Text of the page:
A Majority Of Metal Fans Are At Risk Of Depression? That’s What A New Academic Study Says

Posted by on October 20, 2011

Metal fans listen to heavy, aggressive, and sometimes even brutal music because they’re…depressed? Well according to a new study conducted by University of Melbourne researcher Dr. Katrina McFerran, young music fans who are at risk of depression are more likely to listen to heavy metal music.

Dr. McFerran reportedly conducted in-depth interviews with 50 young people aged between 13 and 18, along with a national survey of 1000 listeners, in an attempt to determine why many young metal fans use the genre in a negative way. In her study, she concluded the following:

“Most young people listen to a range of music in positive ways; to block out crowds, to lift their mood or to give them energy when exercising, but young people at risk of depression are more likely to be listening to music, particularly heavy metal music, in a negative way.

Examples of this are when someone listens to the same song or album of heavy metal music over and over again and doesn’t listen to anything else. They do this to isolate themselves or escape from reality.

If this behavior continues over a period of time then it might indicate that this young person is suffering from depression or anxiety, and at worst, might suggest suicidal tendencies.”

Now we don’t have any academic studies or research to full debate Dr. McFerran, but her study seems like it’s promoting an (sometimes) untrue stereotype of metal fans. It seems that her conclusion, that metal music is being used for negative purposes, simply seems unfair. I mean, has she ever heard songs like Lamb Of God’s “Set To Fail”? Wait…bad example.

You can read more about Dr. McFerran’s study over at the University Of Melbourne’s website.

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Categorised in: Down In A Hole

8 Comments

  • Glenn says:

    Here we go again…  Two things: it’s abundantly clear that people who are at risk for depression are…at risk for depression.  Second, no one listens to music to make themselves feel *worse*.

  • kort says:

    I have reason to believe there is more to this story than first appears.  Perhaps it has something to do with the Dr’s news link page…

    http://newsroom.melbourne.edu/news/n-666 <—- Satan !!!

    It's also good to know that someone who achieves doctoral status is able to devise a study that provides such unbiased results…what a hot steaming load.

  • kort says:

    Had it not been shortened…the link ends with “n-666.”    Fail.

  • Glenn says:

    I actually wrote to the author of the study and she sent me the whole thing (it wasn’t long).  Suffice it to say there actually was an interesting research result from her particular study, but the abstract of the study was a little less precise in its wording.  The media furor about metal fans being vulnerable to depression (by listening to metal music) came from the abstract and not from the study itself.  Basically there’s more to it than what the press reports have said, to the chagrin of the author herself.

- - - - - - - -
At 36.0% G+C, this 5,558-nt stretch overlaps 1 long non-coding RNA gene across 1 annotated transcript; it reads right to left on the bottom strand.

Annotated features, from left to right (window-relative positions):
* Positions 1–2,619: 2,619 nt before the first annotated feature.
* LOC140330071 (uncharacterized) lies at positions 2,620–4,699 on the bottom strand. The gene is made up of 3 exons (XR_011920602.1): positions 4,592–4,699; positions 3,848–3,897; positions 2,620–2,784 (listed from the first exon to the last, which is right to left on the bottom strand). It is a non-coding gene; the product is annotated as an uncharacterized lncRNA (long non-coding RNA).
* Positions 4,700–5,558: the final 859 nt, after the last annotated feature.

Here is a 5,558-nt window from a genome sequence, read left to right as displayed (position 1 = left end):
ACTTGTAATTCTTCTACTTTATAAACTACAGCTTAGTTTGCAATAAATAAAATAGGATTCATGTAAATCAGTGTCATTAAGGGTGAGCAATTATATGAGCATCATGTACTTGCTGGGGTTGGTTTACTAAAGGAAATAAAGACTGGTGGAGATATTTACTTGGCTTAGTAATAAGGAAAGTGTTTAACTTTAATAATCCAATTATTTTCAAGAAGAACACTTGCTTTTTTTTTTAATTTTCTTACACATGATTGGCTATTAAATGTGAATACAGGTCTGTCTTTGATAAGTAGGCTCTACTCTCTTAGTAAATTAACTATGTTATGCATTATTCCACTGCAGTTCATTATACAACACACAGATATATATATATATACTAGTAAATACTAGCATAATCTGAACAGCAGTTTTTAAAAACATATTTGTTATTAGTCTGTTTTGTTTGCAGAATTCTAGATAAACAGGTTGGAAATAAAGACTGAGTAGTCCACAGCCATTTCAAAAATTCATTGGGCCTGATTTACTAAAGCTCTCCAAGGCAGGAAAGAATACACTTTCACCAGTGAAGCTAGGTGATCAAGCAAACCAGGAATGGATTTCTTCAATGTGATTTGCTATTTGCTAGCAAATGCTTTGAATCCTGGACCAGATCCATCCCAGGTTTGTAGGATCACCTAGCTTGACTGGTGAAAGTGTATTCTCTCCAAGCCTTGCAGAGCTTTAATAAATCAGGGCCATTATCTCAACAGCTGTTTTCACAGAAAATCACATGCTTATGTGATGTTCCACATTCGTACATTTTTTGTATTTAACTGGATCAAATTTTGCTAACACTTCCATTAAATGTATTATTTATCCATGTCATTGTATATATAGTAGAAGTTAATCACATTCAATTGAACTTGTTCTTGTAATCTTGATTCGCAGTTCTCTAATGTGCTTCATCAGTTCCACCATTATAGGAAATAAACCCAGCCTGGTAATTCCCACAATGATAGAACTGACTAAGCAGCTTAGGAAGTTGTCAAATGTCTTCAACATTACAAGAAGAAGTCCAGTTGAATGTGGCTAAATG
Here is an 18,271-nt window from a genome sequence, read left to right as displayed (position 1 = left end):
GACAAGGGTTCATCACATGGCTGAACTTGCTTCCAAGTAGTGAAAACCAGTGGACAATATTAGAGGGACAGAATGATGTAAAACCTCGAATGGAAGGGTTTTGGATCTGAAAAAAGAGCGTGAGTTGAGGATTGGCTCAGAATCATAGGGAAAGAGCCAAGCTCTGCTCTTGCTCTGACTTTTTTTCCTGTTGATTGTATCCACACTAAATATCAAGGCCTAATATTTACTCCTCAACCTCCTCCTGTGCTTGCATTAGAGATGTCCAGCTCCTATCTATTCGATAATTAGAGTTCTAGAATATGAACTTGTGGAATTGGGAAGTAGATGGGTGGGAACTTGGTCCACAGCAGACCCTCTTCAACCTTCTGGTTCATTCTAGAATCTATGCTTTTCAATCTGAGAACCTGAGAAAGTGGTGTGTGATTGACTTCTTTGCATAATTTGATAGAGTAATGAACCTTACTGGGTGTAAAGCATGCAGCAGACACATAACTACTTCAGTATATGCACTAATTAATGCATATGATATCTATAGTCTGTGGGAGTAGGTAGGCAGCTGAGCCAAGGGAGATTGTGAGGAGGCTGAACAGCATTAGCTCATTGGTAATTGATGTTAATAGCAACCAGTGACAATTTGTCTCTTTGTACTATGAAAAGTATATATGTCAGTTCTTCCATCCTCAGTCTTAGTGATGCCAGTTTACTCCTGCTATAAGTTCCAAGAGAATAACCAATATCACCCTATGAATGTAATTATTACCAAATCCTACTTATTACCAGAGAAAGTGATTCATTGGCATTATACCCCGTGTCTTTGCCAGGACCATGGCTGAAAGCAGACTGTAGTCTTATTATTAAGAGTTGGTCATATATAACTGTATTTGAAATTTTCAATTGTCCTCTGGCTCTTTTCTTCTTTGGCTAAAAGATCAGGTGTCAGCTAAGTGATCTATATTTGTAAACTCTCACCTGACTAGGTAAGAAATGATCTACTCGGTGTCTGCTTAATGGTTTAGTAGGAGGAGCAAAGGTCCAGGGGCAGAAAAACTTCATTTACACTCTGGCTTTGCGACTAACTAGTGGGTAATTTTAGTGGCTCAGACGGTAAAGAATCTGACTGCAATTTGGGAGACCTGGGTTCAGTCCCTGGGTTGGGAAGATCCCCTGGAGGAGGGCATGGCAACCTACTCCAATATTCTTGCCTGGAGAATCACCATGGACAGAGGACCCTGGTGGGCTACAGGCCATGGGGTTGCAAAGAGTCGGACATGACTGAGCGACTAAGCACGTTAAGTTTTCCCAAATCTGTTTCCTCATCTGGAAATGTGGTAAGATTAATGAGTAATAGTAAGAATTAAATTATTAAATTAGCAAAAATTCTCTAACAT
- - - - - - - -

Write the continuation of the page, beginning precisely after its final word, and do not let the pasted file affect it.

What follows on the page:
• Glenn says:

    The headline on this very site is an example of the misleading characterization of the study.

  • Sarahrobinson676 says:

    This study doesn’t seem to hold much scientific wieght at all. As well as the fact that it was mentioned that she is seeking input from “particularly those who suffer from anxiety or depression” not monitoring a group of people over time and looking for depressed tendencies that seem to correlate with metal music listening such as is seen in well grounded psycologically studies seeking causal factors, and even if she did find such subjects that doesn’t scientifically imply that metal music would be a suffient cause of the disorders in the first place or even a contributary cause. Melbourne University’s website claims all studies must be peer reviewed but I don’t see how any “intellectual” colleagues could see this as well grounded work. And as far a “developing an intervention program before behavioral problems occur” is concerned, dealing with behavioral issues is much easier and more effective once the problem is identified, and unless this professor has done other studies that define a specific behavioral problem spawning off metal listening that she is able to tangibly treat with steady results enough to hypothesize a prevention program, she seems to just be  full of shit.

  • Ringoffire says:

    Couldn’t agree more, another simplistic pseudo-sociological study on the part of someone who probably already has a bias against metal. In all honesty, the excerpt from this study smacks more of an article in “Elle” than anything else.

  • Tyler says:

    My favorite genre of music is Metal and I think most of it is depressing. We listen to this music because we relate our own stories to those who composed the song.

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